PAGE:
Friday, October 31, 2008

Reforming a new party under real Republican principles

The principles of the Republican party are a joke. They are not just empty, it is offensive to anyone that believes them to say that Republican politicians have lived by those ideals.

What is outlined in the article lists the reasons why I am a libertarian. However, I do recognize that there really isn't a Libertarian party. I think this may have something to do with Libertarian belief in individualism, an individualism that they take pride in that means they would never be caught dead at a political convention.

However, if there was going to be an activist Libertarian party, I think this guy totally nailed it. We need a new party that believes in the Republican platform that has been completely corrupted. The Republican party has gone so far from their ideals that there really isn't anything worth saving.

There are times when we need a strong call to "clean house"... and then there are times when you simply need to recognize it is time to move. I used to be a Republican because I strongly believed in the party's principles. I also more closely resonated with other Republicans, minus a bit of the paranoia that was sometimes associated. But looking at the Republican party and what they actually accomplish, all I can say is WTF?!?

I will admit that one issue soo close to my heart that this country desperately needs is the Fair Tax Act. It is built on the principles of liberty and freedom, not to mention developed by a think tank, not a lobbyist.

If McCain could have rallied people together on at least that one issue... I probably would have voted for him, just because it is more important than the seat of one man. I love and hate Obama, but look forward to his leadership of this nation, and the pride people take in supporting him.

I have said this before: Every stand that repulsed me taken by Obama that made me reconsider for McCain, McCain has taken the same position. I think they are both war mongers. They are both entertainment industry sell outs, and they both want the government to take a stronger, more parental role in every persons life as if it wasn't even their own.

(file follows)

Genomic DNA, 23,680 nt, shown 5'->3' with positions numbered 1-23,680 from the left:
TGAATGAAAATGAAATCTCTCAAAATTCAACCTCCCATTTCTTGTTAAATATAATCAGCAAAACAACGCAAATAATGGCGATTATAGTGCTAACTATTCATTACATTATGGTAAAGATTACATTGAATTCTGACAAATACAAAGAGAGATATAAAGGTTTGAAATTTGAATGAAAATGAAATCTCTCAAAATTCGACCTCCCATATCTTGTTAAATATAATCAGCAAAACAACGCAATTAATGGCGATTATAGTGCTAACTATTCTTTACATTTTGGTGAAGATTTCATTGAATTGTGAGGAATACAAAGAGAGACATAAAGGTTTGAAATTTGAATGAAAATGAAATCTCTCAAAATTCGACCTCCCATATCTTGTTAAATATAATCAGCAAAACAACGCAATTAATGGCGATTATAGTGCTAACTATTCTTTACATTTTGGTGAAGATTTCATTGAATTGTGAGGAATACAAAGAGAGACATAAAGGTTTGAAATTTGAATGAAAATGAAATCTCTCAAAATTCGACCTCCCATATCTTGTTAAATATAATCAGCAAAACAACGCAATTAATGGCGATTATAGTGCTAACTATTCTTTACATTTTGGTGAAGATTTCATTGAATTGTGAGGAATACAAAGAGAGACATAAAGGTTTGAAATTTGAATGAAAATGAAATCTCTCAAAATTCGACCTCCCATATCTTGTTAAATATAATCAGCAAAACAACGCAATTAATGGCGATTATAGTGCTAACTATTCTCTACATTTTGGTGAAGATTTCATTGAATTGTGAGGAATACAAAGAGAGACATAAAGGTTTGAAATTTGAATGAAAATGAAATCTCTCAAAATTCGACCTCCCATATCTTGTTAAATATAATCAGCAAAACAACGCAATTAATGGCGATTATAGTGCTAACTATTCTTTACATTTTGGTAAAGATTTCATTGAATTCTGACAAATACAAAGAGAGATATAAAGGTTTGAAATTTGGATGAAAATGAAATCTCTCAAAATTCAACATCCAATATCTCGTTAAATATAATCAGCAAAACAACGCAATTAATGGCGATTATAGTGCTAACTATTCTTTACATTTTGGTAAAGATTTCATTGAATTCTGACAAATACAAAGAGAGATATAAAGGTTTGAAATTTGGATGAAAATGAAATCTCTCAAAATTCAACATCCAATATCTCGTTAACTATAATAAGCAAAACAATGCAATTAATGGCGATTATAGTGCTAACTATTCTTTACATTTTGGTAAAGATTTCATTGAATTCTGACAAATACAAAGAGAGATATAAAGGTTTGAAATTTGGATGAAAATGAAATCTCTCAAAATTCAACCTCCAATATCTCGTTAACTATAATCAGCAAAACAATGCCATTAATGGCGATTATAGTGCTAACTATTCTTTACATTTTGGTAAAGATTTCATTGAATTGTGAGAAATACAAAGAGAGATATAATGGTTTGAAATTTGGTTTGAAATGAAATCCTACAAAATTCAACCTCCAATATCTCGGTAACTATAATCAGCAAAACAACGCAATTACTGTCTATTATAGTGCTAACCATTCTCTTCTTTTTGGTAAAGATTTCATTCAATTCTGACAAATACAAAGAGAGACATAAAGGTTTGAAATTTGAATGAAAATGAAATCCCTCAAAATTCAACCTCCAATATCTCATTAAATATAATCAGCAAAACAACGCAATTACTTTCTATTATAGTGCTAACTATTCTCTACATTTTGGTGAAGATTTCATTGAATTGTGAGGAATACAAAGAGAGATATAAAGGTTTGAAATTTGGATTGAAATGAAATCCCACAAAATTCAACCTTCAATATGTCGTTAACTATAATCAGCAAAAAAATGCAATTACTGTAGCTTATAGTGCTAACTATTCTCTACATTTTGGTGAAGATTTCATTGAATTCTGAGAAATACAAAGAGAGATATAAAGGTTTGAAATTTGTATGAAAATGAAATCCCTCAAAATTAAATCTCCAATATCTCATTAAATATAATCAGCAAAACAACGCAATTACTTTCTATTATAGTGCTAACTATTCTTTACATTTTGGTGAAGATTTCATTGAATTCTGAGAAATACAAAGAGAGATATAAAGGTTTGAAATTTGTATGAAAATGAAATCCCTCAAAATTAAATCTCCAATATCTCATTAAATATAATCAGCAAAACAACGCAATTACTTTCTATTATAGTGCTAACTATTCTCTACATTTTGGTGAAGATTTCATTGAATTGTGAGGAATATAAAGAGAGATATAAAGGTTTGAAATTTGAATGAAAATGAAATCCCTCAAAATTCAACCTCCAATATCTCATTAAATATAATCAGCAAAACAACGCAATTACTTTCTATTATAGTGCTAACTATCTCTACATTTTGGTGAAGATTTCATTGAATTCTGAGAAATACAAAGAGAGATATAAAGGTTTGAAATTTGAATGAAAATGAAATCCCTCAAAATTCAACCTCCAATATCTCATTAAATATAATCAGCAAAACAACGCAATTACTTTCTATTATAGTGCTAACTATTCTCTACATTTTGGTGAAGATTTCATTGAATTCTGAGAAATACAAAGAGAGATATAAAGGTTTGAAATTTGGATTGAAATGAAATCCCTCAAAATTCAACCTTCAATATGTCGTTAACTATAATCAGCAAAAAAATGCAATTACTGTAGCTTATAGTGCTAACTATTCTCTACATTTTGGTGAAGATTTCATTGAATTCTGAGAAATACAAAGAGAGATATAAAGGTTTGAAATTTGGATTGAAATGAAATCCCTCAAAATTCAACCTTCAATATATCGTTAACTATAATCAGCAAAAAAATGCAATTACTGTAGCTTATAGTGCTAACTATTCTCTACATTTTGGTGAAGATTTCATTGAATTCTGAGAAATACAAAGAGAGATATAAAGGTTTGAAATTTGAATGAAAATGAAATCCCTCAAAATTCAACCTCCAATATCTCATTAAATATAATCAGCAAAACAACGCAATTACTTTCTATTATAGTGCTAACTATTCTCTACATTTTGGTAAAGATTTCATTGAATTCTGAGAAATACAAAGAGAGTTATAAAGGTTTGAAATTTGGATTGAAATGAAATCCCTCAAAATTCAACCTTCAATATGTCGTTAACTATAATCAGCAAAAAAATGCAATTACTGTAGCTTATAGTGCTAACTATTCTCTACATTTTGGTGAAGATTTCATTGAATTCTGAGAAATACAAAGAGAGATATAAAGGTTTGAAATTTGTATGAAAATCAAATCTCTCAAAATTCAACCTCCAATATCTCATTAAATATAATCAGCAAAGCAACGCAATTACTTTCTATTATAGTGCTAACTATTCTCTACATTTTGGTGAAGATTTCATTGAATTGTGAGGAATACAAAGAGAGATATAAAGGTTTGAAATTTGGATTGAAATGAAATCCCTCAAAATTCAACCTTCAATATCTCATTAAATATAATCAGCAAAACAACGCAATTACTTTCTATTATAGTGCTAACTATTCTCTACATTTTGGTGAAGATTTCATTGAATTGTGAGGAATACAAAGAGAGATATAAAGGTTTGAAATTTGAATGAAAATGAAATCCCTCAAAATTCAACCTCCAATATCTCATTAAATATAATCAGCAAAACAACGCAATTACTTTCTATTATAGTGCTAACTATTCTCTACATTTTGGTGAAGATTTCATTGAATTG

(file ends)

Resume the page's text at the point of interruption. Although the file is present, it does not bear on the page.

On those points, I want to support Ron Paul. He stands up for what he believes in,, and I agree with his positions, and his perspective on American history is one that just makes a lot more sense to me.

But He recently endorsed Tom McClintock. I had not herd of him before, but I was excited to learn more about who Paul was supporting, particularly someone with ambitions to be a representative of California. I read his website, and the many comments, on his position on the various California propositions.

It made me really think about some of Ron Paul's less vocal opinions of things that I disagree with him on. Things where I disagreed with his position, but agreed in principle with many of his justifications. He has argued against things I had believed, in the name of sound policy. He has convinced me many times that sound policy comes before emotions with regard to the kind of power we are willing to hand over to the government, particularly in the area of health care / insurance.

But how does he support McClintock? Maybe McClintock just speaks to what I feel is the wrong crowd. Secondly, I don't care what anyone else thinks necessarily about me picking between Paul and Obama. However, in this signal for change, and my open mindedness to the idea that people really want to change the way the government works in our lives, a new sound approach on socialism; not Marxist socialism, but a democratic socialism lead by Obama; do I want to commit to supporting that, taking the reasonable middle ground, or stick with Ron Paul.

Know what, I may not know till I get to that booth, where I want to say that I am, and where I want to say that I was.

Guess we'll see.

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